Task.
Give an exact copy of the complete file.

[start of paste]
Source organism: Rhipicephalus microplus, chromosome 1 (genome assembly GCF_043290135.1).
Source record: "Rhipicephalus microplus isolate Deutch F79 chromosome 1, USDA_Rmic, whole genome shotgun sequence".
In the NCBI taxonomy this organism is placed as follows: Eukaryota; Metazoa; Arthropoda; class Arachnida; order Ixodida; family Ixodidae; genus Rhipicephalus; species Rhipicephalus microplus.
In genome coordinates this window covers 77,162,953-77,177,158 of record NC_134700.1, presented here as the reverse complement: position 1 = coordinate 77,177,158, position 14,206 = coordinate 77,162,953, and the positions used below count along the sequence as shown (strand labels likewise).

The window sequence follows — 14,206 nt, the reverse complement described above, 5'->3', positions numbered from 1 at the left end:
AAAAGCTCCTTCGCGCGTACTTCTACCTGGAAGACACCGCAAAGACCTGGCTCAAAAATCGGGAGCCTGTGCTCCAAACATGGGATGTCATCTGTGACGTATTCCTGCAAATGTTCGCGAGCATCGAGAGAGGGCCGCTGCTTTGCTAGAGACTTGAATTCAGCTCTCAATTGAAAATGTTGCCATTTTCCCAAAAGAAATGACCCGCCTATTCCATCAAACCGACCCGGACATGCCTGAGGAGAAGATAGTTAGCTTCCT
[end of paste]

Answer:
Source organism: Rhipicephalus microplus, chromosome 1 (genome assembly GCF_043290135.1).
Source record: "Rhipicephalus microplus isolate Deutch F79 chromosome 1, USDA_Rmic, whole genome shotgun sequence".
In the NCBI taxonomy this organism is placed as follows: Eukaryota; Metazoa; Arthropoda; class Arachnida; order Ixodida; family Ixodidae; genus Rhipicephalus; species Rhipicephalus microplus.
In genome coordinates this window covers 77,162,953-77,177,158 of record NC_134700.1, presented here as the reverse complement: position 1 = coordinate 77,177,158, position 14,206 = coordinate 77,162,953, and the positions used below count along the sequence as shown (strand labels likewise).

The window sequence follows — 14,206 nt, the reverse complement described above, 5'->3', positions numbered from 1 at the left end:
AAAAGCTCCTTCGCGCGTACTTCTACCTGGAAGACACCGCAAAGACCTGGCTCAAAAATCGGGAGCCTGTGCTCCAAACATGGGATGTCATCTGTGACGTATTCCTGCAAATGTTCGCGAGCATCGAGAGAGGGCCGCTGCTTTGCTAGAGACTTGAATTCAGCTCTCAATTGAAAATGTTGCCATTTTCCCAAAAGAAATGACCCGCCTATTCCATCAAACCGACCCGGACATGCCTGAGGAGAAGATAGTTAGCTTCCT